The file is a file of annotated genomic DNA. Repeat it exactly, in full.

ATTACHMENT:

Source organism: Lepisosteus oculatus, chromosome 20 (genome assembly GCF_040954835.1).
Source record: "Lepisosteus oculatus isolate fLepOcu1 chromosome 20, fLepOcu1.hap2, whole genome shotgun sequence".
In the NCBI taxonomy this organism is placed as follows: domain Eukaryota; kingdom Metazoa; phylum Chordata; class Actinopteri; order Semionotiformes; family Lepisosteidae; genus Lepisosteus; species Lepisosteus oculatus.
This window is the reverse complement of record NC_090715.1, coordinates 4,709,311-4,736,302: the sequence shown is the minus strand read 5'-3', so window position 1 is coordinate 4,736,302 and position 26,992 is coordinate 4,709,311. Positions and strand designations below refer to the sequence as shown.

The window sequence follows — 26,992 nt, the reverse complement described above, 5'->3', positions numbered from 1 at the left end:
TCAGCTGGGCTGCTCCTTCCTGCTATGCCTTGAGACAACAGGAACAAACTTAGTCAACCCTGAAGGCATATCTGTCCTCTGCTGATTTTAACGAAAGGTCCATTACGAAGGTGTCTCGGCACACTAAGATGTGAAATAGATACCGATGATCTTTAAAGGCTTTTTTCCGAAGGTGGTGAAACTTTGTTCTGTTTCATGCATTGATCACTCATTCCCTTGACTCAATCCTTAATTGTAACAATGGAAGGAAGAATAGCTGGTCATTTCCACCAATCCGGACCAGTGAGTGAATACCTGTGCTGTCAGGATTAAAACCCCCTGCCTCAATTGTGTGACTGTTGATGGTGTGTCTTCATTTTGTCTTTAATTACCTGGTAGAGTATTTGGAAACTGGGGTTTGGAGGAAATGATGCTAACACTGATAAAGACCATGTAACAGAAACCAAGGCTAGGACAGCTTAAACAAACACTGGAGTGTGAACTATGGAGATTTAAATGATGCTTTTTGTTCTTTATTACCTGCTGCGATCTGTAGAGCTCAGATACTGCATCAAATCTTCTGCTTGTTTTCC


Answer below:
Source organism: Lepisosteus oculatus, chromosome 20 (genome assembly GCF_040954835.1).
Source record: "Lepisosteus oculatus isolate fLepOcu1 chromosome 20, fLepOcu1.hap2, whole genome shotgun sequence".
In the NCBI taxonomy this organism is placed as follows: domain Eukaryota; kingdom Metazoa; phylum Chordata; class Actinopteri; order Semionotiformes; family Lepisosteidae; genus Lepisosteus; species Lepisosteus oculatus.
This window is the reverse complement of record NC_090715.1, coordinates 4,709,311-4,736,302: the sequence shown is the minus strand read 5'-3', so window position 1 is coordinate 4,736,302 and position 26,992 is coordinate 4,709,311. Positions and strand designations below refer to the sequence as shown.

The window sequence follows — 26,992 nt, the reverse complement described above, 5'->3', positions numbered from 1 at the left end:
TCAGCTGGGCTGCTCCTTCCTGCTATGCCTTGAGACAACAGGAACAAACTTAGTCAACCCTGAAGGCATATCTGTCCTCTGCTGATTTTAACGAAAGGTCCATTACGAAGGTGTCTCGGCACACTAAGATGTGAAATAGATACCGATGATCTTTAAAGGCTTTTTTCCGAAGGTGGTGAAACTTTGTTCTGTTTCATGCATTGATCACTCATTCCCTTGACTCAATCCTTAATTGTAACAATGGAAGGAAGAATAGCTGGTCATTTCCACCAATCCGGACCAGTGAGTGAATACCTGTGCTGTCAGGATTAAAACCCCCTGCCTCAATTGTGTGACTGTTGATGGTGTGTCTTCATTTTGTCTTTAATTACCTGGTAGAGTATTTGGAAACTGGGGTTTGGAGGAAATGATGCTAACACTGATAAAGACCATGTAACAGAAACCAAGGCTAGGACAGCTTAAACAAACACTGGAGTGTGAACTATGGAGATTTAAATGATGCTTTTTGTTCTTTATTACCTGCTGCGATCTGTAGAGCTCAGATACTGCATCAAATCTTCTGCTTGTTTTCC